The Zebra Killers
Fanatical Black Sect?
The San Francisco Police Department called the December 28 murder spree the city's most violent night since the late 1920s, when a cab driver named Buck Kelley went berserk and shot several people to death.
The city cringed with fear. The victims were outlined in yellow chalk on the streets where they fell, and these empty shapes were a constant reminder to passersby that they could be next. As the winter dusk fell early, office workers and students rushed home to lock their doors and draw their shades.
The police pleaded for the public's help.
"This is a case where the public will be our best detectives," Chief of Inspectors Charles Barca told the Chronicle. "These are senseless, unprovoked crimes and it's hard to understand them."
Barca admitted that his department had few leads in the case. They knew the attackers were slender, young, black men who favored .32 automatic pistols. They knew the victims were random whites who merely happened to be in the wrong place at the wrong time. Beyond that, they didn't know much, he said.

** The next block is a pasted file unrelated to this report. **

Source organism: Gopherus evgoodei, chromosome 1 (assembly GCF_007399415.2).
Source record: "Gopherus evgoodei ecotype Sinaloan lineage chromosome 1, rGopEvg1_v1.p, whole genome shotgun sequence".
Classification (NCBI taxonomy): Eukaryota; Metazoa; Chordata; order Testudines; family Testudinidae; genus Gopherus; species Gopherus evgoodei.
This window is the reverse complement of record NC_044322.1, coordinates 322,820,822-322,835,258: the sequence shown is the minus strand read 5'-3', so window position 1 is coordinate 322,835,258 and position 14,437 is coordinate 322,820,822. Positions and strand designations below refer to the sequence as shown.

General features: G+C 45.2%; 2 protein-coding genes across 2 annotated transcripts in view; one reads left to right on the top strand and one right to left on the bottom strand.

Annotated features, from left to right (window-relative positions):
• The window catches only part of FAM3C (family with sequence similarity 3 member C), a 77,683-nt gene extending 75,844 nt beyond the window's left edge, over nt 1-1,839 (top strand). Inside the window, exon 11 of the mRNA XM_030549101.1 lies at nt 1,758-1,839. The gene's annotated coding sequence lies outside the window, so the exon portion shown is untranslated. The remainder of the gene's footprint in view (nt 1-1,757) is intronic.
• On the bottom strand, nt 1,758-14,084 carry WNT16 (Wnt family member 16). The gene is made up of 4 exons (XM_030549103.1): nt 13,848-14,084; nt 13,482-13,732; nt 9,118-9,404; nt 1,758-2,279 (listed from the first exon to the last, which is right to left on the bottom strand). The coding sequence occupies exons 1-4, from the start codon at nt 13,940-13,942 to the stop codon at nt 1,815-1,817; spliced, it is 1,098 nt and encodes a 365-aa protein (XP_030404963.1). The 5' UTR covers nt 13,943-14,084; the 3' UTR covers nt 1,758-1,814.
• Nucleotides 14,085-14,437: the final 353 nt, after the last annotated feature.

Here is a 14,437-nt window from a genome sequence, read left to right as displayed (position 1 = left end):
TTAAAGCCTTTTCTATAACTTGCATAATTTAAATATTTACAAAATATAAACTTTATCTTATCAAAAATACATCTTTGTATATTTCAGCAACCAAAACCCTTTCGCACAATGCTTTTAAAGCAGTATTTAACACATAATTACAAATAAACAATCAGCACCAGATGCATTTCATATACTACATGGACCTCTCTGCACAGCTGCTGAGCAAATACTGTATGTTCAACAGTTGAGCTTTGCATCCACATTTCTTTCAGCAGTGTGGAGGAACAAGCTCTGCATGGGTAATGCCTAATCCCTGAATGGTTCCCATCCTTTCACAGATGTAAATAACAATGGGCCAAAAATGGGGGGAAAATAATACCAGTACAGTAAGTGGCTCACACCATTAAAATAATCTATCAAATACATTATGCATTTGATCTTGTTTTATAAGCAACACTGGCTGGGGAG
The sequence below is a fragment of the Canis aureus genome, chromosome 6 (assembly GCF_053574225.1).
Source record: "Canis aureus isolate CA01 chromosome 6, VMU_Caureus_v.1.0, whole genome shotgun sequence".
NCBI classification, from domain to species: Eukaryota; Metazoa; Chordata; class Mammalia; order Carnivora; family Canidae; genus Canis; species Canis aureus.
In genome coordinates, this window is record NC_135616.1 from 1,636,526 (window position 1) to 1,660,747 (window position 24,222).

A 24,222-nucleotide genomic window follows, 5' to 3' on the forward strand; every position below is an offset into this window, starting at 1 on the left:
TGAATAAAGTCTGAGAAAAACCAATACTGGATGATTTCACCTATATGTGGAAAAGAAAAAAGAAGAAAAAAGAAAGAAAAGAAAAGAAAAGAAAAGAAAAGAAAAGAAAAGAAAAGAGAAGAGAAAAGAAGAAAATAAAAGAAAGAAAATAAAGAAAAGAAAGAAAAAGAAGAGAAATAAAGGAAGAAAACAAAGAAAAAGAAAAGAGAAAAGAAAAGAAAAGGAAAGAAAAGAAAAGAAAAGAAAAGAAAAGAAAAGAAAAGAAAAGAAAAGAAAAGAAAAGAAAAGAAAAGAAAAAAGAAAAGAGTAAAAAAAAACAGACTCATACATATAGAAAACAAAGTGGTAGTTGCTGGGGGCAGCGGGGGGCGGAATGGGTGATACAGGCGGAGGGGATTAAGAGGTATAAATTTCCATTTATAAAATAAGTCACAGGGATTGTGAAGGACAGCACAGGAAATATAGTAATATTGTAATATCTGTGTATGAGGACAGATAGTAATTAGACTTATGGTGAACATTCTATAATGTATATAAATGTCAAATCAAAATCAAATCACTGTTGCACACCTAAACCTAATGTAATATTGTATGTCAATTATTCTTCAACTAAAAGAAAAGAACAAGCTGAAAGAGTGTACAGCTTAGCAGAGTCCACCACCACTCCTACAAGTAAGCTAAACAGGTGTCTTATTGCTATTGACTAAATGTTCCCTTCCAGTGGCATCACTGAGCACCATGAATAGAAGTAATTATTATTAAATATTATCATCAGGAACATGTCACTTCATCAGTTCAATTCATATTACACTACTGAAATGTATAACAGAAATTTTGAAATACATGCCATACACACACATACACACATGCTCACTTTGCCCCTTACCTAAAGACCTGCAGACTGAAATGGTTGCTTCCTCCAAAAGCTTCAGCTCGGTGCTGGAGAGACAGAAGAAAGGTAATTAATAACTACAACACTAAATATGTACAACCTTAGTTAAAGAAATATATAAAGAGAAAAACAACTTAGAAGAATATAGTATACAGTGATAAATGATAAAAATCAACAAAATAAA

He assured the paper that his department would guarantee the anonymity of any witnesses that came forward.
The papers began to publish reports that the killings were part of an initiation rite of a "fanatical sect of blacks" who were killing white people across the country. In one such report, the Chronicle said that a white hitchhiker in Long Beach was picked up by three black men on a freeway and driven to a deserted street, where he was savagely knifed and left for dead.
In all of the attacks, the assailants were described as polite, well-dressed black men who wore their hair closed-cropped or who had shaved their heads.
The city breathed a bit easier when there was a lull in the violence for several months.
Then came April.